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Nature's Notebook

When Nature leaps out in front of you

I had what one of my friends calls a “Marlin Perkins moment” recently during an early-morning walk. It was an encounter with wildlife that reawakened the sense of wonder and connection to the natural world that those of us of a certain age used to experience vicariously on our black-and-white television screens during “Mutual of Omaha’s Wild Kingdom,” conceived and hosted by zoologist Perkins from 1963 to 1985. 

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Shady business

Eastern redbud trees are known for showing off in spring. Their purple pink flowers contrast with the yellowish greens of other trees.
The Arbor Day Foundation praises their dramatic displays, irregular branching patterns and spreading, often flat-topped crown.
That may describe their redbud; it’s not what ours looks like.
And that comes from the nature of our modest (quarter acre — eight trees) arboretum.

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Mental safari

I’ve been dreaming of Africa, which is a sure sign that the daylight hours are getting short and I’ve been indoors too long.  It has been nearly 20 years since I returned from Namibia and began my conservation work in our corner of New England, not far from my childhood wilderness in the mid-Hudson valley.  I have seen many natural marvels here in the Northwest Corner — basking rattlesnakes and bog turtles among them —but I left a piece of my heart in the Southern Hemisphere and it calls to me still.

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That wasn’t really snow …

November snow doesn’t count. Sometimes a cold rain that falls in the valley leaves a clean snowline halfway up the mountainside, and for a few hours the pines and oaks above that elevation are glazed with white. Or perhaps it comes on the kind of day when we say the sky looks like snow, as if the air itself were made of the stuff it carries, and soon enough flurries come wet and thick and melt on the pavement. We get to enjoy these outriders of the real winter, a guiltless pleasure that does not add inches to the annual tally.

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Put to bed

It’s more enjoyable to start the garden in the spring than to clean it up in autumn. 
In April there’s the expectation of things to come. In November, the knowledge of what you’ve managed to produce.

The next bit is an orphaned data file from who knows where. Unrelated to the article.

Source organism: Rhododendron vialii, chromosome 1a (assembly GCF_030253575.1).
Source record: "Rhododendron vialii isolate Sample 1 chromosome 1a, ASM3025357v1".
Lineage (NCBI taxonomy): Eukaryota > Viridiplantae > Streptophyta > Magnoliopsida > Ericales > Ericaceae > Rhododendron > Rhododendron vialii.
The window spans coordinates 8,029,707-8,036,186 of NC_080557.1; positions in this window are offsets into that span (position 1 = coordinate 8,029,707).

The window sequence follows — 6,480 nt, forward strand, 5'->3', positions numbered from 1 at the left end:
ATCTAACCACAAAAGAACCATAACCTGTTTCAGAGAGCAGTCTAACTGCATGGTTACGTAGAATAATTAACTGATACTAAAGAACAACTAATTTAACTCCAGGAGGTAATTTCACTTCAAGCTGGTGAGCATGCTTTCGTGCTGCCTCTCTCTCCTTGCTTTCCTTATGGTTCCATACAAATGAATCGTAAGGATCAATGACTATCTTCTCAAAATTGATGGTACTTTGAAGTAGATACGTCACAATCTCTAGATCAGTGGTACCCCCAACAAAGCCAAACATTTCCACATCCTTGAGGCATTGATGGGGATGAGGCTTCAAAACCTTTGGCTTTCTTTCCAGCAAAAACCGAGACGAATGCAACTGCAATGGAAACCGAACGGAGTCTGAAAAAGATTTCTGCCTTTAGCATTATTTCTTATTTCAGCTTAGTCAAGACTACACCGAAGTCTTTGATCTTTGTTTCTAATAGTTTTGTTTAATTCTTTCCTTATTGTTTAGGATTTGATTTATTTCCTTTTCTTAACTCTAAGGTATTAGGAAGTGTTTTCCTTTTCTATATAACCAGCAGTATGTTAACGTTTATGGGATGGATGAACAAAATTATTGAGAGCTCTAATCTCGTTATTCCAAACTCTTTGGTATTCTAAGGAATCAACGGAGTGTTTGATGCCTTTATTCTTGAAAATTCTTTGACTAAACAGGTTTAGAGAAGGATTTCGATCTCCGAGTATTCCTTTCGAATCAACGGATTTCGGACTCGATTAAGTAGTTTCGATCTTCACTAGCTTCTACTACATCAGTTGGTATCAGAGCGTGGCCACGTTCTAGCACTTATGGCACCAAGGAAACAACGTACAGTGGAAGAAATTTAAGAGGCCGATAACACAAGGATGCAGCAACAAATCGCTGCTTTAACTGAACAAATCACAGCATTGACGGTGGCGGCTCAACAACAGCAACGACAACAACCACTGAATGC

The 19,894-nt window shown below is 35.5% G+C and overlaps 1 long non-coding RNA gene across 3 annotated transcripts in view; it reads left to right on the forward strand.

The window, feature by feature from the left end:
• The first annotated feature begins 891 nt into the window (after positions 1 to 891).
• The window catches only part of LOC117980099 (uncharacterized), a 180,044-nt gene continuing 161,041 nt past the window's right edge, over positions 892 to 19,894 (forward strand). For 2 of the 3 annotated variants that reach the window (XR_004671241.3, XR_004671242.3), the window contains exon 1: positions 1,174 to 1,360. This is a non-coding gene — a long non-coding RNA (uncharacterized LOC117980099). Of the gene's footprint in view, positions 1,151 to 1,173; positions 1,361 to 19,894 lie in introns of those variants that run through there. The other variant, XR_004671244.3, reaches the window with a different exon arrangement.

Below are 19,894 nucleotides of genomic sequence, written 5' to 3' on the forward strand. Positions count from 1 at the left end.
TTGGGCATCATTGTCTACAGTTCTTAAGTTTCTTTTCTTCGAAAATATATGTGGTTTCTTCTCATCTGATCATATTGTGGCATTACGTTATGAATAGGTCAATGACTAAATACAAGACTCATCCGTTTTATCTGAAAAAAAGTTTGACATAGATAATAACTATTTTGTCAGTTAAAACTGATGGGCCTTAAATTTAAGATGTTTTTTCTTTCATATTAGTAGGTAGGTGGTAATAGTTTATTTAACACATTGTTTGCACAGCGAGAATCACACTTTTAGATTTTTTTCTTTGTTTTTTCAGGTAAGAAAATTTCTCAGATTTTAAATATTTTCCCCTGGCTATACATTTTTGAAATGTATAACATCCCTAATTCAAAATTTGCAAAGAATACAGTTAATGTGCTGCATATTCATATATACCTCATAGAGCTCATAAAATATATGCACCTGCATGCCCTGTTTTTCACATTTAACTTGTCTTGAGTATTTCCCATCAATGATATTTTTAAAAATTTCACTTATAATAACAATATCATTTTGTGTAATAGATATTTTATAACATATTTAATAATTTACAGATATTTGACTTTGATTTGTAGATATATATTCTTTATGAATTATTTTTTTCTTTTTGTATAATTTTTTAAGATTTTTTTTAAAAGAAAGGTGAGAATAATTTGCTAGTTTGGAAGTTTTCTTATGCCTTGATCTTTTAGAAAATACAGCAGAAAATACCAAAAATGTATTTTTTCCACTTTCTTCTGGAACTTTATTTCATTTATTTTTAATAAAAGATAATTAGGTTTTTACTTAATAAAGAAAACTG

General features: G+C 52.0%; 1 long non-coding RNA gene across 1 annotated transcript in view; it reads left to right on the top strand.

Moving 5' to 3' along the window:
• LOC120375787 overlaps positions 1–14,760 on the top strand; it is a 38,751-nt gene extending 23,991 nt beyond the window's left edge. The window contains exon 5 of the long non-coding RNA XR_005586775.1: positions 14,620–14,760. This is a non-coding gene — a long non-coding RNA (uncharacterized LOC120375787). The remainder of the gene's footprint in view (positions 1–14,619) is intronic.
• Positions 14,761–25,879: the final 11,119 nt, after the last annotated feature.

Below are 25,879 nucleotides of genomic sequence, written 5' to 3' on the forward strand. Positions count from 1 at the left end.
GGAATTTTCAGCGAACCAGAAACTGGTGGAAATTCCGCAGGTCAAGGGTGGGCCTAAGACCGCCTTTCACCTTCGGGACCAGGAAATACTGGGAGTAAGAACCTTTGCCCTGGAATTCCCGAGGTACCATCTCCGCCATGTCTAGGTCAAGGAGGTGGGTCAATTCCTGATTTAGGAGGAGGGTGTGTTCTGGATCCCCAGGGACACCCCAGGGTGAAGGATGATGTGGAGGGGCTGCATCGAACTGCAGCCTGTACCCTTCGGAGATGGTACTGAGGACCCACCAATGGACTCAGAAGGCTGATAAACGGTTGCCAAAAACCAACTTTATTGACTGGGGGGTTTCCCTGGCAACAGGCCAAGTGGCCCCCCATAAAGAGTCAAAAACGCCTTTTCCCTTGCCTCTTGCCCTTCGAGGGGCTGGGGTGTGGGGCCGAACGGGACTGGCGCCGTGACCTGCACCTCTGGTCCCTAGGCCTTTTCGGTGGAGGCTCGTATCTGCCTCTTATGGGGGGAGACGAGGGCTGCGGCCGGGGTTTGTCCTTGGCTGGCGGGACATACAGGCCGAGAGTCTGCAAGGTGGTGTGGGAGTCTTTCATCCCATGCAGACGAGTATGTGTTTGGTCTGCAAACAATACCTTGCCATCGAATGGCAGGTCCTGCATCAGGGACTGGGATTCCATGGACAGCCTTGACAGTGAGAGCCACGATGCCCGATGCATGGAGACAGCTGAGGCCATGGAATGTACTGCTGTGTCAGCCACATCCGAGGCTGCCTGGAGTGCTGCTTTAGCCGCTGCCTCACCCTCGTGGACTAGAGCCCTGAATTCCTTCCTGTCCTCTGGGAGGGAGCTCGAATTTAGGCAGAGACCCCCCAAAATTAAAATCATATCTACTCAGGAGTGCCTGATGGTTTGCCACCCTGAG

We had a good garden this year, earning a B+ or A. Peas didn’t do well, nor onions. Beans as usual surpassed themselves. Potatoes were fine, as was kale. Lettuce was so-so. 

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Ghost story

The scariest stories I know about our woods are seldom told around the campfire. There are waves of tree-killers advancing toward us, some that are already here and others — incipient invaders — that only vigilance at the point of introduction manages to contain. 
The free and global movement of goods and people makes new introductions inevitable. The forests of our future may well consist of hickories and red maples and not much else.

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Observant

I recently led a group of seventh-graders on a woodland hike, stressing, not speed, but awareness. Look around you, what do you see, what does it tell you about earlier activity? How does it give you a greater sense of your place?

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Autumn color: maybe in 2018

After last weekend, the latest in a string of autumn days with temperatures well above average, I looked at the drab, browning foliage and have decided it is time to call it for color this season. 
This will not play well with tourism boosters or those who are naturally inclined to be optimistic, but this year is a bust as far as fall leaves are concerned.  

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Some numbers

There are 3,135,360 acres in Connecticut. 
The highest point in the state is on the south side of Mount Frissell, in Salisbury: 2,380 feet above sea level.
The lowest point is on the coast near Long Island Sound: 0 feet.
There are 1,301,670 households in the state.
Forested Connecticut-owned land consists of 107 state parks (37,741 acres) and 32 state forests (169,394 acres). Plus unmeasured land beneath a canal and rail trail. And two fish hatcheries and 16 wildlife management areas, for which an acreage listing is elusive.

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Habitat networks as a conservation key

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